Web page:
Isabella MacTavish


For me, dùthchas is the Spirit of the Highlands

A dress and plaid which is believed to have been made at Ruthven, a farm on the former Fraser of Lovat lands not too far from Loch Ness, in the 1780s and has been worn at family weddings ever since is, for me, an important part of the Spirit of the Highlands. Thanks to the generosity of the family, this dress is on display at the Inverness Museum and has been viewed by thousands of people since it first went on display in the early 20th century.

The dress and plaid, which are commonly referred to as Isabella MacTavish’s wedding dress, have been viewed by visitors all over the world, have inspired people to make replicas and inspired me to use it as my central focus for my dissertation on Highlands and Islands Culture during 2018/19 at the University of the Highlands and Islands.

There are many stories woven into the very fabric such as the story of a tacksman’s servant and her life in rural Inverness-shire in the 18th and 19th centuries, the stories of her descendants and their experiences of wearing their ancestor’s dress and the story of how the dress was made and what that tells us about textile production in the late 18th century Highlands. The dress was handmade in its entirety. Many hours were spent preparing, spinning and dyeing the wool (it is believed from sheep on the farm) and growing and preparing the linen used for the lining (again grown on the farm) before either made their way to the weaver and back to be made into the dress and plaid.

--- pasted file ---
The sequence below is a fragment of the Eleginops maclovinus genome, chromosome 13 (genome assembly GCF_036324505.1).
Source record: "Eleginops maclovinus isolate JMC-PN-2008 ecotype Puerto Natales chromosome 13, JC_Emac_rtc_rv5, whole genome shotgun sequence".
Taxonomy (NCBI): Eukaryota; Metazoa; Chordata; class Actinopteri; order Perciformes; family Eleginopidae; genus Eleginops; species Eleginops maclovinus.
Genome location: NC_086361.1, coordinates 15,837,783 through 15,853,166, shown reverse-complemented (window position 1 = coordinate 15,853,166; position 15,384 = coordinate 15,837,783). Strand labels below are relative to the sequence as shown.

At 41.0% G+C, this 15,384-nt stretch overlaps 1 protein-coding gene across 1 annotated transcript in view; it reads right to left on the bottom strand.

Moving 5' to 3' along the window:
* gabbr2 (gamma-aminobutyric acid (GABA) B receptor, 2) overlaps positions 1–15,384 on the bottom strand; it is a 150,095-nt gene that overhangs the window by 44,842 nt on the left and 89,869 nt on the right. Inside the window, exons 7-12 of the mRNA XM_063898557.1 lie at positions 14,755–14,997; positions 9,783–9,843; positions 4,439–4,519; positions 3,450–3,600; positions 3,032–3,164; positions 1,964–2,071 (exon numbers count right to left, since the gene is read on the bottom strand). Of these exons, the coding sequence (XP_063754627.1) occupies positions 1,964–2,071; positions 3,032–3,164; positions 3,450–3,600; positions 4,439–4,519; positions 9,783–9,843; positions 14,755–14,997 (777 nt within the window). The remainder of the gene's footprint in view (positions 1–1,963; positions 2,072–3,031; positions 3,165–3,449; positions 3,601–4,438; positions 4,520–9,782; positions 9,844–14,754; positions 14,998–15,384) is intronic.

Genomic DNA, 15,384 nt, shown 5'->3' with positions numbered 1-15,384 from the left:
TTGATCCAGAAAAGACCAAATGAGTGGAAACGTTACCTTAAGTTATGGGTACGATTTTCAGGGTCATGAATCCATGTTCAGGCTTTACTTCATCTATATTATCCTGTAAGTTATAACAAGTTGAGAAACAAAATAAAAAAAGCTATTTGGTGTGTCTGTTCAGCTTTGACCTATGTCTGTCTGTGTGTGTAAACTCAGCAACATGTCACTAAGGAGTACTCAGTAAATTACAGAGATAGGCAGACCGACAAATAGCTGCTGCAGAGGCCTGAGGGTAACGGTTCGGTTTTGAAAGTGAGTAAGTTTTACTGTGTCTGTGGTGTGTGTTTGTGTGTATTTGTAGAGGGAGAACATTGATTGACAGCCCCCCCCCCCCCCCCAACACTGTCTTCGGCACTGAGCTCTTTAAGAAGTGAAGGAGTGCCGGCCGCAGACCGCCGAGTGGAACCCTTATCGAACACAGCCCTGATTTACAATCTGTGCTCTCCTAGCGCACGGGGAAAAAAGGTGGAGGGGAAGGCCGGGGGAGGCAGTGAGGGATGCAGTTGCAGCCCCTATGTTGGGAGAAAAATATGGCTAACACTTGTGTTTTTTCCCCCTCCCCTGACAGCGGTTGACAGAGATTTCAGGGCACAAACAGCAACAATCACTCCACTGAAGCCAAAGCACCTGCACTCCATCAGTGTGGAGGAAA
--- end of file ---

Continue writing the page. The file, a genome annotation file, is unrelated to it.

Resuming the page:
Image provided by Story Submitter (Anonymous)

The many incarnations of the wedding dress of Isabella MacTavish as worn by descendants. Image courtesy of the story author.

The dress, for me, is a celebration of Highland women and Highland culture. It is a physical representation of something very much left out of the Highlands narrative; women and their dress. And, perhaps most importantly, it is a physical representation of the concept of dùthchas; that strong link between the people and the land. For me, dùthchas is the Spirit of the Highlands.


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Stories are at the heart of what we do as a project and we are always looking to learn more about what the Highlands and Islands means to people who live, work, and visit here.

The relationship between cloth, clothing and people is woven into the cultural heritage of many communities including the Highlands and Islands. We would love to know, is there a particular item of cloth or clothing from history or from your life that you feel represents the 'Spirit of the Highlands'? Tell us below, we can't wait to hear from you!

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